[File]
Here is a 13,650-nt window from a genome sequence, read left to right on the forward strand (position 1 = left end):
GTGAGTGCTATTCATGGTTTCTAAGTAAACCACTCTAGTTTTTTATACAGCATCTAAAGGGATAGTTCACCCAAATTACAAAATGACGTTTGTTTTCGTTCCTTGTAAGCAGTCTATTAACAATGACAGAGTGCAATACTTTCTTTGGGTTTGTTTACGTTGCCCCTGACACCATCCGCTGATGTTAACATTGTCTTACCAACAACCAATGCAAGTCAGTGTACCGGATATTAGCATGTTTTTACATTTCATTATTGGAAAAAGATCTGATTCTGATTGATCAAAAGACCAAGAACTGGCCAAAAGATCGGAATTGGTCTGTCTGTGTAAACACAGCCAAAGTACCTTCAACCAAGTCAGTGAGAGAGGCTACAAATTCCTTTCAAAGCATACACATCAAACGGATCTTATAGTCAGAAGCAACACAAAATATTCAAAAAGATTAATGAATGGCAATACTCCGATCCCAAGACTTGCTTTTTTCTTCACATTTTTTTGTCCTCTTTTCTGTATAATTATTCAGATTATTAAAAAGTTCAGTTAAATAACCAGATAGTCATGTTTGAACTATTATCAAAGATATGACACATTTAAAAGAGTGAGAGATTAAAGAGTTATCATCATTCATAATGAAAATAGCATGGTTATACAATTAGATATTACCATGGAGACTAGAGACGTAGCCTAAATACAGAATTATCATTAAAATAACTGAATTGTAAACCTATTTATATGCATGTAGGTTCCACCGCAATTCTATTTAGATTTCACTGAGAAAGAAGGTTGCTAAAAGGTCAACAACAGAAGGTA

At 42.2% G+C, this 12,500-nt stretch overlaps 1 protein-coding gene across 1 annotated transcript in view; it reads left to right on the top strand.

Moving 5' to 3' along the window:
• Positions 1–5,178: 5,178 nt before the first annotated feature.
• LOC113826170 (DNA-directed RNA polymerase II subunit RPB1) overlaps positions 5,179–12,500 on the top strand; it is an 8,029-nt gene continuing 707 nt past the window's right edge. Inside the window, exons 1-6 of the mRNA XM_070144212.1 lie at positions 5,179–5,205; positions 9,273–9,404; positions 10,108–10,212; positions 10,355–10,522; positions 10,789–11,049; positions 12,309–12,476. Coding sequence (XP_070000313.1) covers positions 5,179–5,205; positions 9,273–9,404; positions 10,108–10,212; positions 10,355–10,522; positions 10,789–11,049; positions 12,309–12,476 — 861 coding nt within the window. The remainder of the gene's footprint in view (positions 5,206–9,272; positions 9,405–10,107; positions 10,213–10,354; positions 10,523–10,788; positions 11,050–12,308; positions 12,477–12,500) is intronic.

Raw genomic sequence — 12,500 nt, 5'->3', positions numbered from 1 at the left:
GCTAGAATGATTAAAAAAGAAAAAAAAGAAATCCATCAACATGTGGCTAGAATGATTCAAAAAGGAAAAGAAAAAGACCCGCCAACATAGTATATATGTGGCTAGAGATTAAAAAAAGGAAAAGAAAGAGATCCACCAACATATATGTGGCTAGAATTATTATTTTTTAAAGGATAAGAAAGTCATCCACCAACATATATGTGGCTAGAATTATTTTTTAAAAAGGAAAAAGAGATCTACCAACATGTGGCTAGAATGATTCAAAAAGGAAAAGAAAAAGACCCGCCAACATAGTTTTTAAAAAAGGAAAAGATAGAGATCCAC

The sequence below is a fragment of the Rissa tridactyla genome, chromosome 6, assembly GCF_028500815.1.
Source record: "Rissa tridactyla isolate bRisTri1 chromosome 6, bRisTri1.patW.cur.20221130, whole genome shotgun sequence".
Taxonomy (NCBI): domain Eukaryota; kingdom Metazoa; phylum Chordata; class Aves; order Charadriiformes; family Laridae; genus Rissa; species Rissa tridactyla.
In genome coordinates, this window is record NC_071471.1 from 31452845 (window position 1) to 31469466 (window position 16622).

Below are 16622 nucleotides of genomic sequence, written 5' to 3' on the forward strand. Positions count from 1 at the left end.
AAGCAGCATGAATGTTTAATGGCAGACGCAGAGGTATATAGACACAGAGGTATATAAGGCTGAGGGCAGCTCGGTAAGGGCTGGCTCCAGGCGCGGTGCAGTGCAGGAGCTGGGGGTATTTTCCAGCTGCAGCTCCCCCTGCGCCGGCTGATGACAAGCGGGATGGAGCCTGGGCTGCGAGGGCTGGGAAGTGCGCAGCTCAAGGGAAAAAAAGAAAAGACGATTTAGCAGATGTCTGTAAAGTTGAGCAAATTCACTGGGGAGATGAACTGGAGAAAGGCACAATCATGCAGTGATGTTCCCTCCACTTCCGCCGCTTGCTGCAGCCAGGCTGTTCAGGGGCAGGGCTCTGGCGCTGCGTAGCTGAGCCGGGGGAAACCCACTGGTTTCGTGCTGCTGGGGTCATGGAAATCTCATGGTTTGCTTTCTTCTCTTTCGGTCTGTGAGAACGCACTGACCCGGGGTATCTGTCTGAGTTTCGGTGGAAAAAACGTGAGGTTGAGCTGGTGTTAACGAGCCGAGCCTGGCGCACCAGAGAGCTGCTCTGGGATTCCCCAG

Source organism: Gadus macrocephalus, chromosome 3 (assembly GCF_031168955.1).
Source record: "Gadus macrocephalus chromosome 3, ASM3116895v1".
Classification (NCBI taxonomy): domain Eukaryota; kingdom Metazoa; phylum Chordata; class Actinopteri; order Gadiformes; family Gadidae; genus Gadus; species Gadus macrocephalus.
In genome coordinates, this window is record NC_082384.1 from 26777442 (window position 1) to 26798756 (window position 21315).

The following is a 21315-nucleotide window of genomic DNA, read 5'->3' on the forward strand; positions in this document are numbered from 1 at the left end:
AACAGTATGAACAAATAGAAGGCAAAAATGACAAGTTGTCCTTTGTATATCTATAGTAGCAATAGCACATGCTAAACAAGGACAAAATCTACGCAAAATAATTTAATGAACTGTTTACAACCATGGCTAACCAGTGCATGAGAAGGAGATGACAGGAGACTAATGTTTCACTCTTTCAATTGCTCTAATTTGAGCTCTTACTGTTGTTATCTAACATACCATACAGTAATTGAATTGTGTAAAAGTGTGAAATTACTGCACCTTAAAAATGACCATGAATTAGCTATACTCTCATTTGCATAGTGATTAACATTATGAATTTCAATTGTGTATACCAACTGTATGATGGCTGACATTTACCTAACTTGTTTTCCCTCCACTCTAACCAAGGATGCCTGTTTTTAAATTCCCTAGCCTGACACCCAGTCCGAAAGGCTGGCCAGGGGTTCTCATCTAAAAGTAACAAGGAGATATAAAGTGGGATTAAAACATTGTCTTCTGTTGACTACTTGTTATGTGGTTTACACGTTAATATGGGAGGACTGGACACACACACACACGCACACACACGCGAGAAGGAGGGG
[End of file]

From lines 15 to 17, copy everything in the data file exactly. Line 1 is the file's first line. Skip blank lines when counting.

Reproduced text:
Source organism: Gadus macrocephalus, chromosome 3 (assembly GCF_031168955.1).
Source record: "Gadus macrocephalus chromosome 3, ASM3116895v1".
Classification (NCBI taxonomy): domain Eukaryota; kingdom Metazoa; phylum Chordata; class Actinopteri; order Gadiformes; family Gadidae; genus Gadus; species Gadus macrocephalus.